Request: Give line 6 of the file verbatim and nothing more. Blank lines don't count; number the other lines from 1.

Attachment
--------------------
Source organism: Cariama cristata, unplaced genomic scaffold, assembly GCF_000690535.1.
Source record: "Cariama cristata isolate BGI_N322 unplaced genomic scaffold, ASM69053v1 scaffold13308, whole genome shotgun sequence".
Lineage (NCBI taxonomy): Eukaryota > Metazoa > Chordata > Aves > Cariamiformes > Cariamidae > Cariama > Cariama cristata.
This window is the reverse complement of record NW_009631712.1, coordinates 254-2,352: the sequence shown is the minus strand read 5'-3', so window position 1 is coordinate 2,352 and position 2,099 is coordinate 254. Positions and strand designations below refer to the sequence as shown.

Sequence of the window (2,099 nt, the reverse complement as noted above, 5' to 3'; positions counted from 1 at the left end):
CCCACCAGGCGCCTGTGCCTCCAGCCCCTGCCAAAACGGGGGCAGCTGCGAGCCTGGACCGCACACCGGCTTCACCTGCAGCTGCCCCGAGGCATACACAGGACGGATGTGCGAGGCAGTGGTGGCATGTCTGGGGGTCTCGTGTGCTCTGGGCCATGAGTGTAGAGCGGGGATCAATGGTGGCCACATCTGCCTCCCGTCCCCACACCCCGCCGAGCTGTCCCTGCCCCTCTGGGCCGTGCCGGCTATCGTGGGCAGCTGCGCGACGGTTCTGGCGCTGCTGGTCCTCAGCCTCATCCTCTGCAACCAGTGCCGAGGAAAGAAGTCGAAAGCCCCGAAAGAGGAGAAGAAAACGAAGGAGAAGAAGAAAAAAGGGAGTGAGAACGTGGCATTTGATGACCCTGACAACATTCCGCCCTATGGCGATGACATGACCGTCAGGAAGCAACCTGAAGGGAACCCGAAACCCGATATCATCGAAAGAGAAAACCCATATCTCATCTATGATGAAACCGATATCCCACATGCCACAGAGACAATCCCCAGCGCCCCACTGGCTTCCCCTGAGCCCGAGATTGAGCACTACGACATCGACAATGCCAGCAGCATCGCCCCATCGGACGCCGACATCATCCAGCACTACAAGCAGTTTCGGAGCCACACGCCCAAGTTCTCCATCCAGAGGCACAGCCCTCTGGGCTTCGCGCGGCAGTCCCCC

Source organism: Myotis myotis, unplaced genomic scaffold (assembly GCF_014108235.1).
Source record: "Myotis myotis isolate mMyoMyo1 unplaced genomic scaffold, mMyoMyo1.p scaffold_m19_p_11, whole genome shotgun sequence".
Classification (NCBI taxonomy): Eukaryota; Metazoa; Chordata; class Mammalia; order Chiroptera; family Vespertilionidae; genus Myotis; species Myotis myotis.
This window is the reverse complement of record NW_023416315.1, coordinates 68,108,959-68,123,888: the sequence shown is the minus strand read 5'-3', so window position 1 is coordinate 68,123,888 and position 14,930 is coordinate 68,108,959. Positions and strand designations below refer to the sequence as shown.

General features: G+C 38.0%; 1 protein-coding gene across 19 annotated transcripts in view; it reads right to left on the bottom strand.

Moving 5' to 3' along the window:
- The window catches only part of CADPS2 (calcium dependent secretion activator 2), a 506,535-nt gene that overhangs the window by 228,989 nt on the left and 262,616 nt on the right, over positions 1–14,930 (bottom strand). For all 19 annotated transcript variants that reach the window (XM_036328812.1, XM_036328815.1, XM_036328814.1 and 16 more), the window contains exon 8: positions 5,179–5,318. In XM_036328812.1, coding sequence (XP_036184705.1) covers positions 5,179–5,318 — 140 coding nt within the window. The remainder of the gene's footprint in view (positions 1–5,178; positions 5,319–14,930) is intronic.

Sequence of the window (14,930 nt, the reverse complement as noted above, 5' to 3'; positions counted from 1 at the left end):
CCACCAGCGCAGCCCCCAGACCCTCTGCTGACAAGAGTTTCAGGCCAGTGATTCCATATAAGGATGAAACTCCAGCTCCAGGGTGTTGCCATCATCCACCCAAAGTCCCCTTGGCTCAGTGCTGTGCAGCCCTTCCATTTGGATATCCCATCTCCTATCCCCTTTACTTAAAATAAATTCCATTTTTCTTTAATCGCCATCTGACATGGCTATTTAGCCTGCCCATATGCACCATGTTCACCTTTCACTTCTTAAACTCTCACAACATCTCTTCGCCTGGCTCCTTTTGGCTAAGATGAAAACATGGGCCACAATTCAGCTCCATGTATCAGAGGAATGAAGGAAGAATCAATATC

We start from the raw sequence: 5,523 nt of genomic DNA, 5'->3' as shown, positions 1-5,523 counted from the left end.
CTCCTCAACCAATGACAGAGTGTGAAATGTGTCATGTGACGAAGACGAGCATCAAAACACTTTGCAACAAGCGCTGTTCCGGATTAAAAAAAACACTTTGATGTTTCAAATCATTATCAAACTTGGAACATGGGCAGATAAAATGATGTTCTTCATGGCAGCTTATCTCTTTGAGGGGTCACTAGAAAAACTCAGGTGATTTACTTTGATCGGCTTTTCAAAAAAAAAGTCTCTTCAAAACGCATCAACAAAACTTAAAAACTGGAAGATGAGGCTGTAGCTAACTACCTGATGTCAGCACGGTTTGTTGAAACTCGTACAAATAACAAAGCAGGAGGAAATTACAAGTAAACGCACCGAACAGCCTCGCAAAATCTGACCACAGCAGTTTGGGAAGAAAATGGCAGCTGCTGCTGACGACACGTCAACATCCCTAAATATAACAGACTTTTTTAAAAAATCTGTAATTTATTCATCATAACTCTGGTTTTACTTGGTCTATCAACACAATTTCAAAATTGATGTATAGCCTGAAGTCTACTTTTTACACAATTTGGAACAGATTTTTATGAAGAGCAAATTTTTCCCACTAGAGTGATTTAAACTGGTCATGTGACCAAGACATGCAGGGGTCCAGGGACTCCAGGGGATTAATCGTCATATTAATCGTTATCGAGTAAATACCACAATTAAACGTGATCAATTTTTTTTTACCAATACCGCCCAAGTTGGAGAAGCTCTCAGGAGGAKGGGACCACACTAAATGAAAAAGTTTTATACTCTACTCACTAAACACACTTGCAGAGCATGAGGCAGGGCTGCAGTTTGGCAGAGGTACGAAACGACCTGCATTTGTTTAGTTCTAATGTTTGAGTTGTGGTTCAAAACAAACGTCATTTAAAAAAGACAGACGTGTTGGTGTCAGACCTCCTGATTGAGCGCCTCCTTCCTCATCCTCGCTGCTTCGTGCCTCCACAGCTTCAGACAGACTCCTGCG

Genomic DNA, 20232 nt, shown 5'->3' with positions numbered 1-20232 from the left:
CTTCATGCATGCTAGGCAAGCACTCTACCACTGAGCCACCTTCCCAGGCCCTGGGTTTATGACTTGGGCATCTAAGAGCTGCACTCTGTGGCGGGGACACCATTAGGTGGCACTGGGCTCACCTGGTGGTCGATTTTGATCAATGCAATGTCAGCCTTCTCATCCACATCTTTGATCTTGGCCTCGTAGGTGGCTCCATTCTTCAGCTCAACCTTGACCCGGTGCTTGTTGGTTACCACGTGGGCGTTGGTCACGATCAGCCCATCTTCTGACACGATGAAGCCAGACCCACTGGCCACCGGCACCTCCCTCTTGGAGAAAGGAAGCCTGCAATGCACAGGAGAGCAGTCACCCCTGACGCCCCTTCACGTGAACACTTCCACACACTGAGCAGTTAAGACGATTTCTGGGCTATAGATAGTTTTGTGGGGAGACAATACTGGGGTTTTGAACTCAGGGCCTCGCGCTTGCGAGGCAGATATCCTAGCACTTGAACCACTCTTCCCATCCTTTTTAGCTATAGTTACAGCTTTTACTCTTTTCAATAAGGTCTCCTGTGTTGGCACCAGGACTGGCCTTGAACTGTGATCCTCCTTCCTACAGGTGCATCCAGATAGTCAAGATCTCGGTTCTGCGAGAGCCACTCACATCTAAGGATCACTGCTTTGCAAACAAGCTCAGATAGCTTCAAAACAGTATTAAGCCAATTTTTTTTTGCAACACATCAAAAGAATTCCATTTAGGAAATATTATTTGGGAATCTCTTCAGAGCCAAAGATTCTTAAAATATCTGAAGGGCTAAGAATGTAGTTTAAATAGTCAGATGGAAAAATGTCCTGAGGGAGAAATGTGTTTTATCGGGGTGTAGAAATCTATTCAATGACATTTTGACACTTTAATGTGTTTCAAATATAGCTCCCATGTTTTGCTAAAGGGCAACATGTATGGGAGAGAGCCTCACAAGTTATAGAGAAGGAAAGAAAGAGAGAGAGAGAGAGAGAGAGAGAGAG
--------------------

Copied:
CCCACCAGGCGCCTGTGCCTCCAGCCCCTGCCAAAACGGGGGCAGCTGCGAGCCTGGACCGCACACCGGCTTCACCTGCAGCTGCCCCGAGGCATACACAGGACGGATGTGCGAGGCAGTGGTGGCATGTCTGGGGGTCTCGTGTGCTCTGGGCCATGAGTGTAGAGCGGGGATCAATGGTGGCCACATCTGCCTCCCGTCCCCACACCCCGCCGAGCTGTCCCTGCCCCTCTGGGCCGTGCCGGCTATCGTGGGCAGCTGCGCGACGGTTCTGGCGCTGCTGGTCCTCAGCCTCATCCTCTGCAACCAGTGCCGAGGAAAGAAGTCGAAAGCCCCGAAAGAGGAGAAGAAAACGAAGGAGAAGAAGAAAAAAGGGAGTGAGAACGTGGCATTTGATGACCCTGACAACATTCCGCCCTATGGCGATGACATGACCGTCAGGAAGCAACCTGAAGGGAACCCGAAACCCGATATCATCGAAAGAGAAAACCCATATCTCATCTATGATGAAACCGATATCCCACATGCCACAGAGACAATCCCCAGCGCCCCACTGGCTTCCCCTGAGCCCGAGATTGAGCACTACGACATCGACAATGCCAGCAGCATCGCCCCATCGGACGCCGACATCATCCAGCACTACAAGCAGTTTCGGAGCCACACGCCCAAGTTCTCCATCCAGAGGCACAGCCCTCTGGGCTTCGCGCGGCAGTCCCCC